asked the Secretary of State for the Colonies the date upon which trial by jury was suspended in Malta in cases within the Malta Official Secrets Ordinance, 1923; and how many persons have been charged with such offences since that date and the dates of such trials, respectively?
The Ordinance providing for trial by a court without a jury in cases under the Official Secrets Ordinance was enacted on the 7th of March. Two persons were charged on the 13th of March with offences against the latter Ordinance.
Can the right hon. Gentleman tell me, first, the present state of the trial which is now pending and, secondly, whether, in view of the fact that that trial is taking place in camera, the practice of ordering a trial to take place in camera is a judicial discretion or the result of administrative action?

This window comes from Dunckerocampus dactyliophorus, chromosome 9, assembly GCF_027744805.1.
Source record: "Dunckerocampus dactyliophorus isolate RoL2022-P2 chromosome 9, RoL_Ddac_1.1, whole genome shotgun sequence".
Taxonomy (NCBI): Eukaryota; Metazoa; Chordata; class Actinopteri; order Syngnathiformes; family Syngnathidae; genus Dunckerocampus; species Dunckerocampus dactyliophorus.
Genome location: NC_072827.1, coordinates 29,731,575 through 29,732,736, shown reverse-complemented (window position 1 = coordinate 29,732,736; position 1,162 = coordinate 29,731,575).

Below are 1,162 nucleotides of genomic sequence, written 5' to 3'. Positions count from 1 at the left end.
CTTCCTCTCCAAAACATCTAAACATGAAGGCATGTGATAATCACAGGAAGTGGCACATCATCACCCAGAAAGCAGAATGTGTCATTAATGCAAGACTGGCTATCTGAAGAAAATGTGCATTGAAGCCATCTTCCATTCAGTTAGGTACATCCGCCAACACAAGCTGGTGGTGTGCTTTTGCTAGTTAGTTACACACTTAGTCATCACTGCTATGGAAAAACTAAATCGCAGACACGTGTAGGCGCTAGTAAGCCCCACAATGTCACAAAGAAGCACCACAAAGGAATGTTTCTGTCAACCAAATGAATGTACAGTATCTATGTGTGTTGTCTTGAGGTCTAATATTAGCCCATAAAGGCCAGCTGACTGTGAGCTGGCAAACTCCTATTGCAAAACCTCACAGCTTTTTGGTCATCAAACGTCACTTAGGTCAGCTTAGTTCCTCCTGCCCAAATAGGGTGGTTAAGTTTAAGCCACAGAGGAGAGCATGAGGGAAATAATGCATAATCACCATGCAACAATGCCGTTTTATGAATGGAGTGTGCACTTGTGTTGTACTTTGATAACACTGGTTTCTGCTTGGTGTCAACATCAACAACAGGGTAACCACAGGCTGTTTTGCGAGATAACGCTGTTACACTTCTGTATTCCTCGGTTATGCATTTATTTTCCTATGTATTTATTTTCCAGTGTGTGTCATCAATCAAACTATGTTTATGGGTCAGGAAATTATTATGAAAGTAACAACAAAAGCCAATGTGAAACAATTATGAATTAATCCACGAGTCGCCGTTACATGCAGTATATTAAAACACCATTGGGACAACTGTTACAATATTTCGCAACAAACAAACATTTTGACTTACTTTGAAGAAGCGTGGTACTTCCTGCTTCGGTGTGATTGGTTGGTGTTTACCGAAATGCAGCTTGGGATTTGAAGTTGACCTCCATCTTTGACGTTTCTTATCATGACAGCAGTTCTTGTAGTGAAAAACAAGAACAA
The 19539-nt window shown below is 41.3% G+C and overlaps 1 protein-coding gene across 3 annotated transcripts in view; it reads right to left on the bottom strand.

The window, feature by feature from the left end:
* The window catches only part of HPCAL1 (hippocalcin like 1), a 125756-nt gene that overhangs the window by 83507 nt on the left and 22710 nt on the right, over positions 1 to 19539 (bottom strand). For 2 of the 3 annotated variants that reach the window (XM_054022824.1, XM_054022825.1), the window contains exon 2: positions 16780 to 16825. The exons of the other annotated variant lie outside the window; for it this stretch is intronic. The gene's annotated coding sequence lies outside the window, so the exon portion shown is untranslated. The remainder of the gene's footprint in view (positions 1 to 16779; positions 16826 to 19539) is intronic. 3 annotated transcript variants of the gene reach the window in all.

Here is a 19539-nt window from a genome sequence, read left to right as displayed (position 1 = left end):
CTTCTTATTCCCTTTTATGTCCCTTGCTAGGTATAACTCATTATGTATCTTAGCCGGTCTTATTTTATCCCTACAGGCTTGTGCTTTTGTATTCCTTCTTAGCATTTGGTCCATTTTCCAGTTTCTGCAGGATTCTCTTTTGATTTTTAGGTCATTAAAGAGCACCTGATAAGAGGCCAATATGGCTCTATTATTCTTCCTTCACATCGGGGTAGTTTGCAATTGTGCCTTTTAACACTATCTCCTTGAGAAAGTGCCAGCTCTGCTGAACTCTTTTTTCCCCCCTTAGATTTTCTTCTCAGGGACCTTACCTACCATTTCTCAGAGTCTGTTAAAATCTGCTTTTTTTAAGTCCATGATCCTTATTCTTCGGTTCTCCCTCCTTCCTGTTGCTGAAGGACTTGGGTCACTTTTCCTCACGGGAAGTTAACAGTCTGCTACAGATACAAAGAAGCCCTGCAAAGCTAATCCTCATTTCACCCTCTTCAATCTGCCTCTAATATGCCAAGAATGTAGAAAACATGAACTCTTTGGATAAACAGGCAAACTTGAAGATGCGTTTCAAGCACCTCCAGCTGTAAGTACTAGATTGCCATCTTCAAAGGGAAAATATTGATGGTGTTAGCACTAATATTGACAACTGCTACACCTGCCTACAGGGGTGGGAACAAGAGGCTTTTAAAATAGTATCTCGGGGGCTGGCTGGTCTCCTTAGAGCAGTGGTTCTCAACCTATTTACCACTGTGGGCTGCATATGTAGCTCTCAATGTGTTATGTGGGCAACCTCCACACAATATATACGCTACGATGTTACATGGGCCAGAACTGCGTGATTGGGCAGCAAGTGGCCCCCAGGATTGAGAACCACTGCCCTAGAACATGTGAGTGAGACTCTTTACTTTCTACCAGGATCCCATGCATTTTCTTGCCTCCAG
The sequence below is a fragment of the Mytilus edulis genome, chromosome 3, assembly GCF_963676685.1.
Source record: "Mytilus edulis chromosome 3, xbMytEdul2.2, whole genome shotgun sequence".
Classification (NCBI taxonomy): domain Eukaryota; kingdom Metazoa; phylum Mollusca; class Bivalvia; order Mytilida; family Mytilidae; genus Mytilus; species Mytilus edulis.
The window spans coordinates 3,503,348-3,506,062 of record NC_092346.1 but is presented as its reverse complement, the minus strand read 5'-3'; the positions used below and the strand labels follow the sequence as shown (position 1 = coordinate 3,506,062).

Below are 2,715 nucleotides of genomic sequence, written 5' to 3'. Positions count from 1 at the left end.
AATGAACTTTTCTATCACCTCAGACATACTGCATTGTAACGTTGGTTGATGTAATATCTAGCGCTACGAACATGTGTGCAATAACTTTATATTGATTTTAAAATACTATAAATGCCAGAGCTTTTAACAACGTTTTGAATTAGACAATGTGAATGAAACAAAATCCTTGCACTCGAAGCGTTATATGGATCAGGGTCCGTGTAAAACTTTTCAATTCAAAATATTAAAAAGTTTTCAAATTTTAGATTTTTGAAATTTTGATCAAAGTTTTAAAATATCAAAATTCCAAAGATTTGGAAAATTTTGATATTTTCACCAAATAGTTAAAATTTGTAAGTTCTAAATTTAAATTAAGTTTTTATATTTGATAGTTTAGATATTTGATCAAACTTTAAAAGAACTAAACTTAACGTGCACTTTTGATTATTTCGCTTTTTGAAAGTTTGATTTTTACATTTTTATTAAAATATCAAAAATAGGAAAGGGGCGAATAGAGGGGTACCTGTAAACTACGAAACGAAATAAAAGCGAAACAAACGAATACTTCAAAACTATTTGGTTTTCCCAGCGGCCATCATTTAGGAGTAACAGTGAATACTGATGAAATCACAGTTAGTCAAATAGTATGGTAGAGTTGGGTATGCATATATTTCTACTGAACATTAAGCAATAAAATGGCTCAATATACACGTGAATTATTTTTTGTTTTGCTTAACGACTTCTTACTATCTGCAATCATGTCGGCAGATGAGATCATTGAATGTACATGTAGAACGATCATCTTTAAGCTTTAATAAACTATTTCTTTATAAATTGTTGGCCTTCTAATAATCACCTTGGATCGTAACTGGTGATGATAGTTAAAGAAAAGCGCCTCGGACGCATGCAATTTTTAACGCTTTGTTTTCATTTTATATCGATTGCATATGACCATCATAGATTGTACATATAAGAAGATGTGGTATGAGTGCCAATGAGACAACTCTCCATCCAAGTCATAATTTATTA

As regards the first supplementary question, it would be premature and indeed quite improper for me to speak about a trial in the sense of trial by the High Court. The proceedings which are now taking place before the magistrates as far as I know—I have not had a telegram—are not yet concluded, and, of course, it would depend entirely on the result of these preliminary proceedings before the magistrate whether or not there will be a committal and a subsequent trial in the High Court. With regard to the second question, whether and how far in a case of this kind the proceedings should be in camera, I understand that the practice under this Ordinance is exactly the same as the practice in this country, namely, that the question whether or how far hearings should be in camera is entirely a matter for the decision of the court and not for the executive.